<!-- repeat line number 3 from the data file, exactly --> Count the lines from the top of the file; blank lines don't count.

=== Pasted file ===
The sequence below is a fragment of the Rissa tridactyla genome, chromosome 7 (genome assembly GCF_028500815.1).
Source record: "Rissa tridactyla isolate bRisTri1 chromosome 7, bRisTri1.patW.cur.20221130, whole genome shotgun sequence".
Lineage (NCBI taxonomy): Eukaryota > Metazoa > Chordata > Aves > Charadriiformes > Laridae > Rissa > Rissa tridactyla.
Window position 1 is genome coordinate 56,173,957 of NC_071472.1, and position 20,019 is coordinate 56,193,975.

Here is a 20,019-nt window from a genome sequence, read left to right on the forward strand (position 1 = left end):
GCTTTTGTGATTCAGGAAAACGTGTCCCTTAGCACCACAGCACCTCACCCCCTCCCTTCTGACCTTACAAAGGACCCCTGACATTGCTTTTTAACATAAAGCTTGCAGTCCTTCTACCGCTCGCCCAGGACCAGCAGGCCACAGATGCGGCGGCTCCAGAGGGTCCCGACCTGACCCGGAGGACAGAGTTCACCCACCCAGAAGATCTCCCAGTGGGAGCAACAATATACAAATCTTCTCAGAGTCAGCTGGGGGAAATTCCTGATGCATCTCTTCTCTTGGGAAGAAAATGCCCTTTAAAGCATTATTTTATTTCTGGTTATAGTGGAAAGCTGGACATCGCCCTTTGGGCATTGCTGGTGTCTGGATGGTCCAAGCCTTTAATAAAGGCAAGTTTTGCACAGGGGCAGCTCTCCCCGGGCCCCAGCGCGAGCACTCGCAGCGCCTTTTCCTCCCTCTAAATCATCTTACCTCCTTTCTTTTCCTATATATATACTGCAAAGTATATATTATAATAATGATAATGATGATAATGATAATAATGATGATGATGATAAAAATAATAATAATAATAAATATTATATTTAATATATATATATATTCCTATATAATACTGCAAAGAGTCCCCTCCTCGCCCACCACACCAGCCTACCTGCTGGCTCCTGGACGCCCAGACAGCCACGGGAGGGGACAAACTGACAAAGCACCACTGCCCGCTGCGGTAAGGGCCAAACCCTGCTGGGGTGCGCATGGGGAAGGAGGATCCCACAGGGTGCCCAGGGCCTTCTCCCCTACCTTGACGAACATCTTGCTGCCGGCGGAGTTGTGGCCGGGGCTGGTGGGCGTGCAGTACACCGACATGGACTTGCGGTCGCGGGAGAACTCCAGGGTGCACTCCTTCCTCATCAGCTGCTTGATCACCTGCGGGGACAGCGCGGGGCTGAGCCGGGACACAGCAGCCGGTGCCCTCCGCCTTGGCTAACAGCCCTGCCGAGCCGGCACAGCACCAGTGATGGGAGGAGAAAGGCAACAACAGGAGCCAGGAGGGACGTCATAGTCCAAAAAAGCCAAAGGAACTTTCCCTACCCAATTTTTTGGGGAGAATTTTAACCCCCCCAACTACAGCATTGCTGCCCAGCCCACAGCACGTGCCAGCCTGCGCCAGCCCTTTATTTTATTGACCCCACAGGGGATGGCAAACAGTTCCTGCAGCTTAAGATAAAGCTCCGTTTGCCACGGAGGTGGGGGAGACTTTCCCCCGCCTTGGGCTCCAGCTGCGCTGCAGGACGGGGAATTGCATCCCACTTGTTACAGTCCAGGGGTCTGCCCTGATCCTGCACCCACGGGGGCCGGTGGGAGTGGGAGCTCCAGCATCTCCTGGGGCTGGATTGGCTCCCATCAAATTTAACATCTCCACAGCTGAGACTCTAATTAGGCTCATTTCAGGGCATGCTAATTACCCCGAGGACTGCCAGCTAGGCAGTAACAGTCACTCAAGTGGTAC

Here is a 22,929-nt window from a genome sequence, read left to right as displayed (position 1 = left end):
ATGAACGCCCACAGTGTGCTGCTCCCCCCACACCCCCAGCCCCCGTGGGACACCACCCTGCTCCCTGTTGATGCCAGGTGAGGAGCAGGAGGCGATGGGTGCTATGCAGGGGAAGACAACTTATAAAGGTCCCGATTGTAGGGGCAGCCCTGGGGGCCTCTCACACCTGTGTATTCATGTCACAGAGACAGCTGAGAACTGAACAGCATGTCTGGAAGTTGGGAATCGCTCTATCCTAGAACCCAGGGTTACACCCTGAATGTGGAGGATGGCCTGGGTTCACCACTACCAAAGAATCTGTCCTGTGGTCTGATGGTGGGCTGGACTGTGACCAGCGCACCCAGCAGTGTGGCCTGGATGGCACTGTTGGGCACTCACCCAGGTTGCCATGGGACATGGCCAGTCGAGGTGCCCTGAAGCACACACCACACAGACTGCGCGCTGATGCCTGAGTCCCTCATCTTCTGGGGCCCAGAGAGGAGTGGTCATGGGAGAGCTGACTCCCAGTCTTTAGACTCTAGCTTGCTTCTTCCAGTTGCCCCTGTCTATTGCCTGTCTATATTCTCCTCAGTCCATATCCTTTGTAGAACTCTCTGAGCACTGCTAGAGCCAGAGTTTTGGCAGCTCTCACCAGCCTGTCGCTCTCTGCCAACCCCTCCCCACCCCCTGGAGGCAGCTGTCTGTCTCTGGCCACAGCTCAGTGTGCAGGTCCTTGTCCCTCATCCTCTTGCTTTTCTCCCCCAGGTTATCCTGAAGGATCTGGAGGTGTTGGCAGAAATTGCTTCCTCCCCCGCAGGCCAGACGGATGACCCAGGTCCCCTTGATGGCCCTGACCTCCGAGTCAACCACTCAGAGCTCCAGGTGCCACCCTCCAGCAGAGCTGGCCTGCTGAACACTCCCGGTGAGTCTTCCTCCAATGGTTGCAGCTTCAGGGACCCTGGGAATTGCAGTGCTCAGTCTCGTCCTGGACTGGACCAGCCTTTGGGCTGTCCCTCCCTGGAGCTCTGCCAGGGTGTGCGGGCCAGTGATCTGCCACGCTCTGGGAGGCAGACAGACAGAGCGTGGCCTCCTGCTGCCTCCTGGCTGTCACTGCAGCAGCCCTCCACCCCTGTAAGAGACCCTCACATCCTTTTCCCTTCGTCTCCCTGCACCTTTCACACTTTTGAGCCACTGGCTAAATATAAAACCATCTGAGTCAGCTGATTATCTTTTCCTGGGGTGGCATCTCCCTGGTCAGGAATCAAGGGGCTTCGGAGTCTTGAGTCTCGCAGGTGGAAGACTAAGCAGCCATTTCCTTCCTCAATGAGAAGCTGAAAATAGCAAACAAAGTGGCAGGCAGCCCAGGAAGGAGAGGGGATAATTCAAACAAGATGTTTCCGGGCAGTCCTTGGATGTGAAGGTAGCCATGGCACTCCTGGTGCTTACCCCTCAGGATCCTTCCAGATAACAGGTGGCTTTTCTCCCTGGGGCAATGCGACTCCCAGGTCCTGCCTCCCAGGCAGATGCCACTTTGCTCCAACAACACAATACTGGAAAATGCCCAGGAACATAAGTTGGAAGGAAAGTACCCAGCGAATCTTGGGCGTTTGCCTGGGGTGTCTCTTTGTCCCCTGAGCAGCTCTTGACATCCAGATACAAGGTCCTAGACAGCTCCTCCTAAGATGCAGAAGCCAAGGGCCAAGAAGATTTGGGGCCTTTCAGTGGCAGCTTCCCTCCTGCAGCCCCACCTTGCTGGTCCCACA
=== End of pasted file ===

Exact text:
Lineage (NCBI taxonomy): Eukaryota > Metazoa > Chordata > Aves > Charadriiformes > Laridae > Rissa > Rissa tridactyla.